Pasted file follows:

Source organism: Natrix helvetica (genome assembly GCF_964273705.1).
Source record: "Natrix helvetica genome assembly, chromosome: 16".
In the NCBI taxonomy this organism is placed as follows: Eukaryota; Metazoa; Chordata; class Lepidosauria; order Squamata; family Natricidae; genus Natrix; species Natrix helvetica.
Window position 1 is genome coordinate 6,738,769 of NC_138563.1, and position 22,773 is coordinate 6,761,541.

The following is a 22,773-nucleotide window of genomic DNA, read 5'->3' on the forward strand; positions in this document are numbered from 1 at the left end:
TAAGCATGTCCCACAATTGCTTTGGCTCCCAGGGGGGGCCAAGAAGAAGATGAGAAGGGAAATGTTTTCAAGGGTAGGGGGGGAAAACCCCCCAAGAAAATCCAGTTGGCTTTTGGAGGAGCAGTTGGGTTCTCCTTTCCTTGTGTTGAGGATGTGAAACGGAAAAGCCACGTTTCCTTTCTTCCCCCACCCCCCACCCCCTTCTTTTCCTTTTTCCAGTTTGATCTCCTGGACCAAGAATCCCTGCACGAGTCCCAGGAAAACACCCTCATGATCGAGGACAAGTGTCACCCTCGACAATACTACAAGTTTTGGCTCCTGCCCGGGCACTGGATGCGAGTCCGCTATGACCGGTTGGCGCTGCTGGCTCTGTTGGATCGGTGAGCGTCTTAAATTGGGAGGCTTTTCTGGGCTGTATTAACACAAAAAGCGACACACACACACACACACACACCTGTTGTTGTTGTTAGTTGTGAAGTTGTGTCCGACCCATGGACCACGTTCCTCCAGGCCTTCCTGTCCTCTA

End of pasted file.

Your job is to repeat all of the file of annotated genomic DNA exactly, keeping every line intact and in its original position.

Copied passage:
Source organism: Natrix helvetica (genome assembly GCF_964273705.1).
Source record: "Natrix helvetica genome assembly, chromosome: 16".
In the NCBI taxonomy this organism is placed as follows: Eukaryota; Metazoa; Chordata; class Lepidosauria; order Squamata; family Natricidae; genus Natrix; species Natrix helvetica.
Window position 1 is genome coordinate 6,738,769 of NC_138563.1, and position 22,773 is coordinate 6,761,541.

The following is a 22,773-nucleotide window of genomic DNA, read 5'->3' on the forward strand; positions in this document are numbered from 1 at the left end:
TAAGCATGTCCCACAATTGCTTTGGCTCCCAGGGGGGGCCAAGAAGAAGATGAGAAGGGAAATGTTTTCAAGGGTAGGGGGGGAAAACCCCCCAAGAAAATCCAGTTGGCTTTTGGAGGAGCAGTTGGGTTCTCCTTTCCTTGTGTTGAGGATGTGAAACGGAAAAGCCACGTTTCCTTTCTTCCCCCACCCCCCACCCCCTTCTTTTCCTTTTTCCAGTTTGATCTCCTGGACCAAGAATCCCTGCACGAGTCCCAGGAAAACACCCTCATGATCGAGGACAAGTGTCACCCTCGACAATACTACAAGTTTTGGCTCCTGCCCGGGCACTGGATGCGAGTCCGCTATGACCGGTTGGCGCTGCTGGCTCTGTTGGATCGGTGAGCGTCTTAAATTGGGAGGCTTTTCTGGGCTGTATTAACACAAAAAGCGACACACACACACACACACACACCTGTTGTTGTTGTTAGTTGTGAAGTTGTGTCCGACCCATGGACCACGTTCCTCCAGGCCTTCCTGTCCTCTA